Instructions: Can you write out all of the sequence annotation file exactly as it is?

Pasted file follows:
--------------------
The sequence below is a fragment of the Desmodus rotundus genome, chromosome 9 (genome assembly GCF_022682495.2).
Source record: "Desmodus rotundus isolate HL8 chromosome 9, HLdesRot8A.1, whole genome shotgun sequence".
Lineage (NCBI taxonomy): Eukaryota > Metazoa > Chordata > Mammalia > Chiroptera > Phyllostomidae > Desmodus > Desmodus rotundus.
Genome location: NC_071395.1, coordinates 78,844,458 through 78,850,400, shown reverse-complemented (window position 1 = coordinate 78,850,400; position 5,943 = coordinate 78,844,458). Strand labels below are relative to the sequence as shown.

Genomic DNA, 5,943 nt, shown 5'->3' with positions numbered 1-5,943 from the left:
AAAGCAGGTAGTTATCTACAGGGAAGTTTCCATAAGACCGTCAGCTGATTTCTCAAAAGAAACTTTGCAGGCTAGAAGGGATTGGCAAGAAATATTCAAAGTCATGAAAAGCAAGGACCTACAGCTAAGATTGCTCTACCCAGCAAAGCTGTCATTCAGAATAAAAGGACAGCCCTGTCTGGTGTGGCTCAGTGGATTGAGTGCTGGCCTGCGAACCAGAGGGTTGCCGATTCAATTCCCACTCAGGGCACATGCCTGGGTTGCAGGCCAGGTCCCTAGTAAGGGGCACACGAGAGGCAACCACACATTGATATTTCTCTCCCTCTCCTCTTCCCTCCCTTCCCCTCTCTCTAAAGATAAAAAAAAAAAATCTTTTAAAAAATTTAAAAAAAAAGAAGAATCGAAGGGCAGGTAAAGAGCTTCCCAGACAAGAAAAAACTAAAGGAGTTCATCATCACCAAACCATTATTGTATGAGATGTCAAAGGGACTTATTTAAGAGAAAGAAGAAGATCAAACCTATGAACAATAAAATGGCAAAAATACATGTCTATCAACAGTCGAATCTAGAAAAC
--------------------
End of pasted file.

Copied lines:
The sequence below is a fragment of the Desmodus rotundus genome, chromosome 9 (genome assembly GCF_022682495.2).
Source record: "Desmodus rotundus isolate HL8 chromosome 9, HLdesRot8A.1, whole genome shotgun sequence".
Lineage (NCBI taxonomy): Eukaryota > Metazoa > Chordata > Mammalia > Chiroptera > Phyllostomidae > Desmodus > Desmodus rotundus.
Genome location: NC_071395.1, coordinates 78,844,458 through 78,850,400, shown reverse-complemented (window position 1 = coordinate 78,850,400; position 5,943 = coordinate 78,844,458). Strand labels below are relative to the sequence as shown.

Genomic DNA, 5,943 nt, shown 5'->3' with positions numbered 1-5,943 from the left:
AAAGCAGGTAGTTATCTACAGGGAAGTTTCCATAAGACCGTCAGCTGATTTCTCAAAAGAAACTTTGCAGGCTAGAAGGGATTGGCAAGAAATATTCAAAGTCATGAAAAGCAAGGACCTACAGCTAAGATTGCTCTACCCAGCAAAGCTGTCATTCAGAATAAAAGGACAGCCCTGTCTGGTGTGGCTCAGTGGATTGAGTGCTGGCCTGCGAACCAGAGGGTTGCCGATTCAATTCCCACTCAGGGCACATGCCTGGGTTGCAGGCCAGGTCCCTAGTAAGGGGCACACGAGAGGCAACCACACATTGATATTTCTCTCCCTCTCCTCTTCCCTCCCTTCCCCTCTCTCTAAAGATAAAAAAAAAAAATCTTTTAAAAAATTTAAAAAAAAAGAAGAATCGAAGGGCAGGTAAAGAGCTTCCCAGACAAGAAAAAACTAAAGGAGTTCATCATCACCAAACCATTATTGTATGAGATGTCAAAGGGACTTATTTAAGAGAAAGAAGAAGATCAAACCTATGAACAATAAAATGGCAAAAATACATGTCTATCAACAGTCGAATCTAGAAAAC